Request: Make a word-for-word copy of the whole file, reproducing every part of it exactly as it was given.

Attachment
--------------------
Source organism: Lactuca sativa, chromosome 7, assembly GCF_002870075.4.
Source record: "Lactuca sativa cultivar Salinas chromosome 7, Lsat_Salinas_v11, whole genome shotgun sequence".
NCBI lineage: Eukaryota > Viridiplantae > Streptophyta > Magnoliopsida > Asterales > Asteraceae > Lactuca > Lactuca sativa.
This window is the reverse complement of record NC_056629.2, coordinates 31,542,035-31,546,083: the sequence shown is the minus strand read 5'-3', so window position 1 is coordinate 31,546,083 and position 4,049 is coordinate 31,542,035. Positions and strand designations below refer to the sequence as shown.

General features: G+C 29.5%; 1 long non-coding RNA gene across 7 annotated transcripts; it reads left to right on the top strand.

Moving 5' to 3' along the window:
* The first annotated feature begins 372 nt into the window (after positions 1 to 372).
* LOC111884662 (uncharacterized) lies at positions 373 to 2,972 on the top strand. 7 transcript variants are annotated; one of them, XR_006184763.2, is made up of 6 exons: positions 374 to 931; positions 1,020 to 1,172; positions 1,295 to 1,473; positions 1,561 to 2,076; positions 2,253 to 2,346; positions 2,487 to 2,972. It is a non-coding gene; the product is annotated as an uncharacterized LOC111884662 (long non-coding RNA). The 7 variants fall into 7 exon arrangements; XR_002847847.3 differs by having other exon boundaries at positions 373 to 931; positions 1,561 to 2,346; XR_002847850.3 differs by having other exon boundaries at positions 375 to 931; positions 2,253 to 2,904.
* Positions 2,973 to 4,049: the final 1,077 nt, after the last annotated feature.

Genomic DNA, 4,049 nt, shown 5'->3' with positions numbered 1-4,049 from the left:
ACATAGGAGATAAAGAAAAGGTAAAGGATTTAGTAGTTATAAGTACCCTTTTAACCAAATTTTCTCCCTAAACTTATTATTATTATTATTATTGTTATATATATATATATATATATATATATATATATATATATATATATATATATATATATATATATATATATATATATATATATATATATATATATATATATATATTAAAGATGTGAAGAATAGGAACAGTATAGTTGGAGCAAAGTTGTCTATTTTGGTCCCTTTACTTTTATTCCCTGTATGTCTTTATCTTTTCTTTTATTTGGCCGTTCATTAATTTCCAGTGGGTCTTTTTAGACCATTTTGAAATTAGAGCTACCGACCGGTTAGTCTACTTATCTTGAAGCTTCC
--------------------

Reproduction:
Source organism: Lactuca sativa, chromosome 7, assembly GCF_002870075.4.
Source record: "Lactuca sativa cultivar Salinas chromosome 7, Lsat_Salinas_v11, whole genome shotgun sequence".
NCBI lineage: Eukaryota > Viridiplantae > Streptophyta > Magnoliopsida > Asterales > Asteraceae > Lactuca > Lactuca sativa.
This window is the reverse complement of record NC_056629.2, coordinates 31,542,035-31,546,083: the sequence shown is the minus strand read 5'-3', so window position 1 is coordinate 31,546,083 and position 4,049 is coordinate 31,542,035. Positions and strand designations below refer to the sequence as shown.

General features: G+C 29.5%; 1 long non-coding RNA gene across 7 annotated transcripts; it reads left to right on the top strand.

Moving 5' to 3' along the window:
* The first annotated feature begins 372 nt into the window (after positions 1 to 372).
* LOC111884662 (uncharacterized) lies at positions 373 to 2,972 on the top strand. 7 transcript variants are annotated; one of them, XR_006184763.2, is made up of 6 exons: positions 374 to 931; positions 1,020 to 1,172; positions 1,295 to 1,473; positions 1,561 to 2,076; positions 2,253 to 2,346; positions 2,487 to 2,972. It is a non-coding gene; the product is annotated as an uncharacterized LOC111884662 (long non-coding RNA). The 7 variants fall into 7 exon arrangements; XR_002847847.3 differs by having other exon boundaries at positions 373 to 931; positions 1,561 to 2,346; XR_002847850.3 differs by having other exon boundaries at positions 375 to 931; positions 2,253 to 2,904.
* Positions 2,973 to 4,049: the final 1,077 nt, after the last annotated feature.

Genomic DNA, 4,049 nt, shown 5'->3' with positions numbered 1-4,049 from the left:
ACATAGGAGATAAAGAAAAGGTAAAGGATTTAGTAGTTATAAGTACCCTTTTAACCAAATTTTCTCCCTAAACTTATTATTATTATTATTATTGTTATATATATATATATATATATATATATATATATATATATATATATATATATATATATATATATATATATATATATATATATATATATATATATATATATATATTAAAGATGTGAAGAATAGGAACAGTATAGTTGGAGCAAAGTTGTCTATTTTGGTCCCTTTACTTTTATTCCCTGTATGTCTTTATCTTTTCTTTTATTTGGCCGTTCATTAATTTCCAGTGGGTCTTTTTAGACCATTTTGAAATTAGAGCTACCGACCGGTTAGTCTACTTATCTTGAAGCTTCC